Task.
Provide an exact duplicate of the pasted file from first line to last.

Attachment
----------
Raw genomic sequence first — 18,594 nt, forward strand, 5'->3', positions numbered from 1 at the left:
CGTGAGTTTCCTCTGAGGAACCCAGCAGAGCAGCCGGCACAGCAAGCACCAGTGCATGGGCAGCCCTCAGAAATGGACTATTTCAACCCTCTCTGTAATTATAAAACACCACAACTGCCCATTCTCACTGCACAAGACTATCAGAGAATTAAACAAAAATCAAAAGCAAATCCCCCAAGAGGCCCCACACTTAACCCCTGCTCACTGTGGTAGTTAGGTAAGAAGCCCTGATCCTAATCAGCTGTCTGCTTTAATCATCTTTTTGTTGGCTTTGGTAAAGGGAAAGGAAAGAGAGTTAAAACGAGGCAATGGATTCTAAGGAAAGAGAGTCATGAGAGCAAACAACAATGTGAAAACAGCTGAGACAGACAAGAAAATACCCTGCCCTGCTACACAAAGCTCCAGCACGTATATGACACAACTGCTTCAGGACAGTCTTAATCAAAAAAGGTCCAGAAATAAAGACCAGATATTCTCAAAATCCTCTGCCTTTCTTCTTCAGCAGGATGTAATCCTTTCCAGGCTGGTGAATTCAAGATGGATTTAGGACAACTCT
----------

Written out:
Raw genomic sequence first — 18,594 nt, forward strand, 5'->3', positions numbered from 1 at the left:
CGTGAGTTTCCTCTGAGGAACCCAGCAGAGCAGCCGGCACAGCAAGCACCAGTGCATGGGCAGCCCTCAGAAATGGACTATTTCAACCCTCTCTGTAATTATAAAACACCACAACTGCCCATTCTCACTGCACAAGACTATCAGAGAATTAAACAAAAATCAAAAGCAAATCCCCCAAGAGGCCCCACACTTAACCCCTGCTCACTGTGGTAGTTAGGTAAGAAGCCCTGATCCTAATCAGCTGTCTGCTTTAATCATCTTTTTGTTGGCTTTGGTAAAGGGAAAGGAAAGAGAGTTAAAACGAGGCAATGGATTCTAAGGAAAGAGAGTCATGAGAGCAAACAACAATGTGAAAACAGCTGAGACAGACAAGAAAATACCCTGCCCTGCTACACAAAGCTCCAGCACGTATATGACACAACTGCTTCAGGACAGTCTTAATCAAAAAAGGTCCAGAAATAAAGACCAGATATTCTCAAAATCCTCTGCCTTTCTTCTTCAGCAGGATGTAATCCTTTCCAGGCTGGTGAATTCAAGATGGATTTAGGACAACTCT